Impoverished nation has hired law firm to lobby in Washington
WASHINGTON — Haiti, among the Western Hemisphere’s poorest nations, is spending $50,000 per month to improve its image.
The government of President Jean-Bertrand Aristide has begun paying Patton Boggs ? a high-powered Washington law firm ? to “educate strategically targeted members of Congress” on Capitol Hill about Haiti and perform other tasks.
One goal of the lobbying effort is to free $500 million in foreign assistance and bank loans to Haiti suspended last year following alleged election irregularities.
A Miami-based lawyer for the Aristide government, Ira Kurzban, said suspension of the assistance and loans is taking a heavy humanitarian toll on Haiti. He said the lobbying effort in Washington is justified to end an aid suspension that “has direct consequences . . . in terms of people dying. There are people not getting health care in Haiti.”
Foreign governments commonly hire lobbying firms in Washington, although it is rare for countries as impoverished as Haiti to do so. Haiti, which shares the island of Hispaniola with the Dominican Republic, is desperately poor. Annual per capita income is less than $500.
Papers filed with the Justice Department show that the Aristide government hired the firm of Patton Boggs for a period of eight months at $50,000 a month. Work began May 1.
The law firm will assist the Haiti government “in its relationships with the U.S. executive branch, U.S. Congress and certain multilateral organizations,” the registration form said.
At any given time, “one or two, maybe three,” lawyers from Patton Boggs will be working on the Haiti account, said Daniel R. Addison of the firm, which he said has about 350 lawyers.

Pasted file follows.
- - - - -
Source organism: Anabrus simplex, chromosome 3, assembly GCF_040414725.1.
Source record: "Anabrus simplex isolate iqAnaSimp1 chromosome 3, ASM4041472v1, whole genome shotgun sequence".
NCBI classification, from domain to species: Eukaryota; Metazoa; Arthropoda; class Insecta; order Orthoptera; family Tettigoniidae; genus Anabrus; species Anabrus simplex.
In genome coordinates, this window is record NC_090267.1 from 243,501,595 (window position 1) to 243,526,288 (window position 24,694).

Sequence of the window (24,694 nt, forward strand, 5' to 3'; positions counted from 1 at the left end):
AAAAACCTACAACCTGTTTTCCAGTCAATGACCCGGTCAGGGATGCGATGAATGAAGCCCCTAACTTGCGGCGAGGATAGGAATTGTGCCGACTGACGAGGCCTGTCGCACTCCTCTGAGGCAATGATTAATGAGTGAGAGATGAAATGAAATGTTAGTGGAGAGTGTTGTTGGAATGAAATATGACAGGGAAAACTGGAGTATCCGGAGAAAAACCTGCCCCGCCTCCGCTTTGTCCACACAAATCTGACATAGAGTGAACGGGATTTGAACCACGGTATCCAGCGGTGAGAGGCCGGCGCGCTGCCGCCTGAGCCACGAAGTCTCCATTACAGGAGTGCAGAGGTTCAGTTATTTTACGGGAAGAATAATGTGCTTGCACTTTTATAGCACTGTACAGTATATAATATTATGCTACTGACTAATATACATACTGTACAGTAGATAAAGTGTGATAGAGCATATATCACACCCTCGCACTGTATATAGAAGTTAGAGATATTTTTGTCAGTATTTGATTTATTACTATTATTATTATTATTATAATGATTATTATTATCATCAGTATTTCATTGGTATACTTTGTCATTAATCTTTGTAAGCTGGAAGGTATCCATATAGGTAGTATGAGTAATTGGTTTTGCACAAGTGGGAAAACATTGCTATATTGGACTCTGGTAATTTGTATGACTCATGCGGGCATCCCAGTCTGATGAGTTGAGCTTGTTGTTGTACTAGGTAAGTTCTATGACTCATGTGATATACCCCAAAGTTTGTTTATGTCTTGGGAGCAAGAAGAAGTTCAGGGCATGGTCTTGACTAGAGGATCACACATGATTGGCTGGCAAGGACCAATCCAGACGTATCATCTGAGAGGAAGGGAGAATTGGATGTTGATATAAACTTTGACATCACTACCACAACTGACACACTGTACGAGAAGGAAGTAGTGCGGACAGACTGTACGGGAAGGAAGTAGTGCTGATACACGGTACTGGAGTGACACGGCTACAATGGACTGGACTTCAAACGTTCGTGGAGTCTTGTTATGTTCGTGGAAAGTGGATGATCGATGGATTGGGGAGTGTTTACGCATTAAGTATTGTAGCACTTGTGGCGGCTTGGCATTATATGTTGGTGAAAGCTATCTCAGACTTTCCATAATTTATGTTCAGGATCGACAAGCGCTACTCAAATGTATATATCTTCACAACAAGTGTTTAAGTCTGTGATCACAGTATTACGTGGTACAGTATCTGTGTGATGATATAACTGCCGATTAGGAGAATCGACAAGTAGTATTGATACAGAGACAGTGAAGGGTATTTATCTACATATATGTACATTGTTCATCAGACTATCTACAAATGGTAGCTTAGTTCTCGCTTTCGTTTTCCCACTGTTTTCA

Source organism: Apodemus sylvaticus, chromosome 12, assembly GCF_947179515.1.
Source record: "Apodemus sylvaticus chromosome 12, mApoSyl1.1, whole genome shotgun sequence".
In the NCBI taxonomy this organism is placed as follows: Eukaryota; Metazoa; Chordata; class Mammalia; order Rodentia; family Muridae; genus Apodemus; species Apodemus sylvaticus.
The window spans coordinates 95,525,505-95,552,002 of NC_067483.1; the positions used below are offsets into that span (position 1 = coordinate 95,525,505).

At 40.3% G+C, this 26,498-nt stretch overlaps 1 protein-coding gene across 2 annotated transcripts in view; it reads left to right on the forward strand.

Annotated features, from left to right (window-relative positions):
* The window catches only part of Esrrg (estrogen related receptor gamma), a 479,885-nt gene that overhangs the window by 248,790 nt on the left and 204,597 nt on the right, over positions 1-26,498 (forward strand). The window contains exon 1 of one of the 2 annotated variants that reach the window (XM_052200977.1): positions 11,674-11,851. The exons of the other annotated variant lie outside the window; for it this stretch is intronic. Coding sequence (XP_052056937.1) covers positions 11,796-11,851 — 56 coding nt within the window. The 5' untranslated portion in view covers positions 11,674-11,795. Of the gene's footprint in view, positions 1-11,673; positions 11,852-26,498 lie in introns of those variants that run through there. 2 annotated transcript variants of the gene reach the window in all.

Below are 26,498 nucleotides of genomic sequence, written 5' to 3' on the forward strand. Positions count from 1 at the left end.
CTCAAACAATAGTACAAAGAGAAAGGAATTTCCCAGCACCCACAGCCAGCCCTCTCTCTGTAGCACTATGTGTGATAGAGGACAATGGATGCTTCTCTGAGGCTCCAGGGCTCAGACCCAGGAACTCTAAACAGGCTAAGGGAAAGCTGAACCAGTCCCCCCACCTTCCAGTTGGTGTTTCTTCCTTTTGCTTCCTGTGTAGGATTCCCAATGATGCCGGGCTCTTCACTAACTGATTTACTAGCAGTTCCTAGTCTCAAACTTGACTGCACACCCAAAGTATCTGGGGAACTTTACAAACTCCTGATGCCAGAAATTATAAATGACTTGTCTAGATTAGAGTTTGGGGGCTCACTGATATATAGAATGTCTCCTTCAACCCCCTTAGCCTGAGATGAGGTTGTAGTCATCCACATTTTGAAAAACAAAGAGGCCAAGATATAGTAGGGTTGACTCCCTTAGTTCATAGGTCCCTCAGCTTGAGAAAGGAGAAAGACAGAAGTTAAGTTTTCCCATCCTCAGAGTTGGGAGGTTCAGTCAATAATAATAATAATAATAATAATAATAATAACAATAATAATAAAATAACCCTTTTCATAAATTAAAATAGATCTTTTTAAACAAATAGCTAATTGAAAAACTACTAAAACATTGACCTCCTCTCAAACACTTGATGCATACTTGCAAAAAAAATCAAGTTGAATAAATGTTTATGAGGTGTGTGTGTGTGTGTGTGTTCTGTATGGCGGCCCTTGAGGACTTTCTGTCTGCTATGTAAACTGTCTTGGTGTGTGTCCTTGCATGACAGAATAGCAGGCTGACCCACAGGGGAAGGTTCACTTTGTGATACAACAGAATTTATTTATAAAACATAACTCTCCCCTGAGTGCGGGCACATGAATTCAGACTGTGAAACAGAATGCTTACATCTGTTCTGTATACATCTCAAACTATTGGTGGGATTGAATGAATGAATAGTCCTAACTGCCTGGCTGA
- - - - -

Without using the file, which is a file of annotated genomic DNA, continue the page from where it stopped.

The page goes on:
‘Kind of Cynical’
An observer of Haiti, James Morrell of the Center for International Policy, a liberal D.C. think tank, described the lobbying effort as “kind of cynical.”
Morrell said the Aristide government has failed to correct “gross cheating at the top” in last year’s congressional elections, and could have saved the money spent on lobbyists by correcting electoral procedures, a step that would have reassured the international community and unthawed assistance.
“They could have much more easily resolved this problem by following the electoral laws,” Morrell said, adding that sentiment toward Aristide, a one-time populist priest, has soured.
“We’re certainly disappointed in Aristide,” he said. Aristide, first elected president of Haiti in 1991, was deposed in a military coup seven months into his first term. He was returned to power in 1994 by a U.S.-led military intervention and stayed in office until 1996. After sitting out a term, Aristide was re-elected in a November election that was boycotted by the main opposition group. Aristide took office Feb. 7.
The mood in Washington, however, has not been favorable toward Aristide, who says he believes that the formalities of electoral democracy must never trump direct action to favor the poor.
Last Friday, Rep. Clay Shaw, a Fort Lauderdale Republican, began circulating a letter on Capitol Hill calling on the Bush administration to maintain aid to Haiti at $56.9 million next year but to continue guaranteeing that no money goes to the Aristide administration.
“We believe it is best to send the funds through non-governmental organizations,” a draft of the Shaw letter says. The letter notes the “deteriorating socioeconomic conditions, and civil unrest, being experienced by the people of Haiti.”
Another legislator from South Florida, Carrie Meek, a Miami Democrat, said she believes direct aid should be resumed to the Aristide government as long as it meets stringent standards. Channeling money only to outside groups, she said, is tantamount to boycotting the Aristide government.
“I would strongly oppose any intent to undermine the legitimate, democratically elected government of Haiti,” she said in a telephone interview.
The 14-month-old political stalemate in Haiti began when opposition parties and international election monitors said May 2000 congressional election results were tallied in a way that gave Aristide’s Lavalas Family movement victory in several Senate races that should have gone to a runoff.